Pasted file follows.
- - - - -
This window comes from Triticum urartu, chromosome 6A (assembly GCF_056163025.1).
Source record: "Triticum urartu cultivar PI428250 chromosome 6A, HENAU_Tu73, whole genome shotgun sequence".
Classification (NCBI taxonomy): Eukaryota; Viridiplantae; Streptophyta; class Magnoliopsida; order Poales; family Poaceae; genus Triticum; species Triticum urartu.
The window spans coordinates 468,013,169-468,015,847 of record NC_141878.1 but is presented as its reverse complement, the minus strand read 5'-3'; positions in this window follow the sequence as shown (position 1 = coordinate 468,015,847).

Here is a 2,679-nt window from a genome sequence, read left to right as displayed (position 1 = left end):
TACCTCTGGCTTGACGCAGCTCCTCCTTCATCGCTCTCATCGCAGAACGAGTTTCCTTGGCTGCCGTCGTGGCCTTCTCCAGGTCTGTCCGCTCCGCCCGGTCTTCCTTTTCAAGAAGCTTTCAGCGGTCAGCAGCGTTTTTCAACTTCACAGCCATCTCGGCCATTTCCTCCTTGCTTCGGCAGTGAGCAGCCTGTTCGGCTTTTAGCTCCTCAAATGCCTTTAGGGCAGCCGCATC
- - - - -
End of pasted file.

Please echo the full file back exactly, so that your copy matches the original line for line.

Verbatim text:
This window comes from Triticum urartu, chromosome 6A (assembly GCF_056163025.1).
Source record: "Triticum urartu cultivar PI428250 chromosome 6A, HENAU_Tu73, whole genome shotgun sequence".
Classification (NCBI taxonomy): Eukaryota; Viridiplantae; Streptophyta; class Magnoliopsida; order Poales; family Poaceae; genus Triticum; species Triticum urartu.
The window spans coordinates 468,013,169-468,015,847 of record NC_141878.1 but is presented as its reverse complement, the minus strand read 5'-3'; positions in this window follow the sequence as shown (position 1 = coordinate 468,015,847).

Here is a 2,679-nt window from a genome sequence, read left to right as displayed (position 1 = left end):
TACCTCTGGCTTGACGCAGCTCCTCCTTCATCGCTCTCATCGCAGAACGAGTTTCCTTGGCTGCCGTCGTGGCCTTCTCCAGGTCTGTCCGCTCCGCCCGGTCTTCCTTTTCAAGAAGCTTTCAGCGGTCAGCAGCGTTTTTCAACTTCACAGCCATCTCGGCCATTTCCTCCTTGCTTCGGCAGTGAGCAGCCTGTTCGGCTTTTAGCTCCTCAAATGCCTTTAGGGCAGCCGCATC